Zamora said its line of kombucha drinks goes beyond the product itself. His business plan blends the concepts of digestive and mental health and includes other future goals, including a donation of his company’s proceeds to the Mental Health America organization.

Kara Zamora hands out kombucha samples to people.

Kara Zamora, left, of Kara’s Kombucha was busy providing samples of her kombucha recipes. Zamora serves business professor William Dougan a cup of kombucha.



“Digestive health and mental health are very closely linked,” said Zamora, who started using kombucha to remedy her own personal issues. “When you have a healthy digestive system, you have a healthier mental state.”

To date, Zamora has sold 16-ounce bottles of Kara’s Kombucha to family and friends and aspires to start selling it through a business-to-consumer model as she secures the rights to work in a commercial kitchen. . She has also secured an expression of interest to sell her fermented tea-like product at a local brewery, plans to operate a pop-up store in Chicago, and wants to work with local artists to design product labels.

Pauls created Fly Kicks in 2020 and had $350,000 in sales last year. This year, he said he plans to nearly double his income – to the tune of $650,000 – by launching his own website, separate from the previous method of selling only through Instagram.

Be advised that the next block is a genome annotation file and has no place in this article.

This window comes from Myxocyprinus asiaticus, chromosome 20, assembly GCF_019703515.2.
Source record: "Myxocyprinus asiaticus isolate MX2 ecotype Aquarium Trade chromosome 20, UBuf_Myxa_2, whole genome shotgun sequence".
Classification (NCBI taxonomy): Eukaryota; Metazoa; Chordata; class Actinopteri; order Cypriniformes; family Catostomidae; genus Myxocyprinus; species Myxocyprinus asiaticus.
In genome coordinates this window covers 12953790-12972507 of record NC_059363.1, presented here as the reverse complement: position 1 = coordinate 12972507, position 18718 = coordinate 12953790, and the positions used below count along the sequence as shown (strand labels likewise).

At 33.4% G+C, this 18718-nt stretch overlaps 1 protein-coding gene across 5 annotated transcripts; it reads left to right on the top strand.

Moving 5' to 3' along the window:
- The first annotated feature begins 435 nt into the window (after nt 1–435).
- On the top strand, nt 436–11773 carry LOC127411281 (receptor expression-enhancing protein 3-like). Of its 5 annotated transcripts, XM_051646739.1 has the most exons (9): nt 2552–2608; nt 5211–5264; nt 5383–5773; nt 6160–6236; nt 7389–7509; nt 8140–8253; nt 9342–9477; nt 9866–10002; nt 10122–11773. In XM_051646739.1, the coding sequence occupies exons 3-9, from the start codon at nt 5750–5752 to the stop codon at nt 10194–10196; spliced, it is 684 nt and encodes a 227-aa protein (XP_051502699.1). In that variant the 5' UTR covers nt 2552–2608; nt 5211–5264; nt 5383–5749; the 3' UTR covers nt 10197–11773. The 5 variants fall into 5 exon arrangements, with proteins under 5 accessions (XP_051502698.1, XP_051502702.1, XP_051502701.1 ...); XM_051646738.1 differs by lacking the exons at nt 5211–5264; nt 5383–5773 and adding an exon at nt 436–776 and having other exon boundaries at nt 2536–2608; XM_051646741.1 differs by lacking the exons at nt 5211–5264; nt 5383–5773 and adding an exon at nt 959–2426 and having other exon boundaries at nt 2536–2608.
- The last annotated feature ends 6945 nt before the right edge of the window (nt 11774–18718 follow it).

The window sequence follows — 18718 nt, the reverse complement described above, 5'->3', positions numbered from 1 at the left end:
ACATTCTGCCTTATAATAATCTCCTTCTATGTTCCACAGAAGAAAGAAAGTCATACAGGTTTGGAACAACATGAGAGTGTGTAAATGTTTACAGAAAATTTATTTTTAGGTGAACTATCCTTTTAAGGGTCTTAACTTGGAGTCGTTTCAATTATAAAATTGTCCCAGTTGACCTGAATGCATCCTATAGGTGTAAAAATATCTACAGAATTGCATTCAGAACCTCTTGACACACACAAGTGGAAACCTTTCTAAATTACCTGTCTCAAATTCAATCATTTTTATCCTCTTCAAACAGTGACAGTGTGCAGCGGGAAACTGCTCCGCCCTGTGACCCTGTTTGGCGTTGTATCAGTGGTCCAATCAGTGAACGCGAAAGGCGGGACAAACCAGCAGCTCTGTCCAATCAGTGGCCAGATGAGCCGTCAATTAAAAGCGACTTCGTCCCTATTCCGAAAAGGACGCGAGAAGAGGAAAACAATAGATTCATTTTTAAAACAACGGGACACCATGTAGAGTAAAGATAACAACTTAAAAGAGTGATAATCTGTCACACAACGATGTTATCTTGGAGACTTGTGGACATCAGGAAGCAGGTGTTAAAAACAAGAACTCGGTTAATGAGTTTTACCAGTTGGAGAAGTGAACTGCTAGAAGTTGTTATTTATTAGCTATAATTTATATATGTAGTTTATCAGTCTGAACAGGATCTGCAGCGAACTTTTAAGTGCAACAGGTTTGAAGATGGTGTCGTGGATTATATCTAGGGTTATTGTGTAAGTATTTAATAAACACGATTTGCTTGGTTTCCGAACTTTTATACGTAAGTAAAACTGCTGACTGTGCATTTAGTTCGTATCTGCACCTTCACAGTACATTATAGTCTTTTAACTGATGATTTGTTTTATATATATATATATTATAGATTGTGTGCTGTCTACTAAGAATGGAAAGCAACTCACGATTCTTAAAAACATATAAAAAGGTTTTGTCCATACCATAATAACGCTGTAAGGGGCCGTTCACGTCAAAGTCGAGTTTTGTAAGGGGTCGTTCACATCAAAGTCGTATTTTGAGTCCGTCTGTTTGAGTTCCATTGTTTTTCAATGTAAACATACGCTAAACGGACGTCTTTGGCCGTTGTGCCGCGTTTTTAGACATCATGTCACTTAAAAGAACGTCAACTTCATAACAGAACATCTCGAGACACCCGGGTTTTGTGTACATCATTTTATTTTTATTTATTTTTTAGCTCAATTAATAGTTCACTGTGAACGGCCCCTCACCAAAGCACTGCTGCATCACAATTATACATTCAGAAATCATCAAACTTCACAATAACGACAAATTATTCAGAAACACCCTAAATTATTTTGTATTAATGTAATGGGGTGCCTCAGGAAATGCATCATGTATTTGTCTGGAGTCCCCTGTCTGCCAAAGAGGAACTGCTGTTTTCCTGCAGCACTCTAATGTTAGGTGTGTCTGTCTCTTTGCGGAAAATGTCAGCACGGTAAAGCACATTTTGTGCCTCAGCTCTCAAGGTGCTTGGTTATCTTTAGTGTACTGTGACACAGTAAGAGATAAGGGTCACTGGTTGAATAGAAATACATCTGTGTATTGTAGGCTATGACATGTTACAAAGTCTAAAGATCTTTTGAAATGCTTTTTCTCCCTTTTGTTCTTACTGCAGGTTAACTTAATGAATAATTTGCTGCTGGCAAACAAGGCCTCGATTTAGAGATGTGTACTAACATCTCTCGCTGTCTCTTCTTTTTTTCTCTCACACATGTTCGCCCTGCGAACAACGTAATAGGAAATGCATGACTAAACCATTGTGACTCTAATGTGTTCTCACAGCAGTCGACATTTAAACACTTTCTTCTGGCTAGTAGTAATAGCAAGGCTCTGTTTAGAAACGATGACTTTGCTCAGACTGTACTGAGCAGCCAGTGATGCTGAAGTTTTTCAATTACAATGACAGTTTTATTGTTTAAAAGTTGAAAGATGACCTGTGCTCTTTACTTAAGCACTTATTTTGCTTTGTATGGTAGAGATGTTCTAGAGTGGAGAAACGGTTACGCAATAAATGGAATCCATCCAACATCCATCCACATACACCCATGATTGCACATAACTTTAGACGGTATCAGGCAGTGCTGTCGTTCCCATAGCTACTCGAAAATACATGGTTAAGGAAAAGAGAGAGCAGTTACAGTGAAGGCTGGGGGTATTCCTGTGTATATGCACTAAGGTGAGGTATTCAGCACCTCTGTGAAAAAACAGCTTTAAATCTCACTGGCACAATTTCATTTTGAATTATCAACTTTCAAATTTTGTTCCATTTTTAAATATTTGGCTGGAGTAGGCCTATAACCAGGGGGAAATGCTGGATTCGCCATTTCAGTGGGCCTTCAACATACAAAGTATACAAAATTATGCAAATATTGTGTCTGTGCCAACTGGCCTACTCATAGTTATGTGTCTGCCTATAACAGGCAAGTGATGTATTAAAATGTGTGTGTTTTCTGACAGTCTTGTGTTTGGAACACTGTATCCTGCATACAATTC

Although there are a plethora of sneaker sellers online, Pauls explained in his pitch why he thinks Fly Kicks stand out from the crowd.

“We are committed to our customers. Our prices are lower, if not the same,” said Pauls, co-founder of the company. “We like to match the prices, or lower them, depending on the demand for the shoe.”

Hayden Pauls speaks in front of an audience.

Hayden Pauls, co-founder of Fly Kicks, talks about the joy he gets from working on the financial side of his business, an online sneaker store.



While many student entrepreneurs have been impressive over the years, Dougan said this year’s presenters were particularly notable because of the solid success they’ve already achieved within their businesses.

“This particular competition was about young people talking about what they had done,” Dougan said. “Some of these people were successful when they walked through the door. (The Contest) enables them to scale their business, grow their business and provides a network and resources to increase their success.

Other students participating in this year’s contest included Josh Baldwin, owner and founder of JRB Kicks; Jackson Behling, CEO of Hijack Fitness; and Alex White, CEO of New Age Golf Course.

This year’s panel of judges included Technical Sergeant David Brown of the Wisconsin National Guard’s Office of Innovation; Jim Caldwell, CEO of First Citizens State Bank; Shakkiah Curtis, director of gener8tor’s 1915 studio; Wade Hanna, vice president of First Business Bank; and Brian Jensen, Director of Global Products at Raymarine.

Sponsors for this year’s competition included the Deborah Malewicki Endowment, First Citizens Bank, gener8tor, Lindy Enterprises and Union House, Whitewater Innovation Center, Tony and Erica Prater, and Joseph A. Schlidt.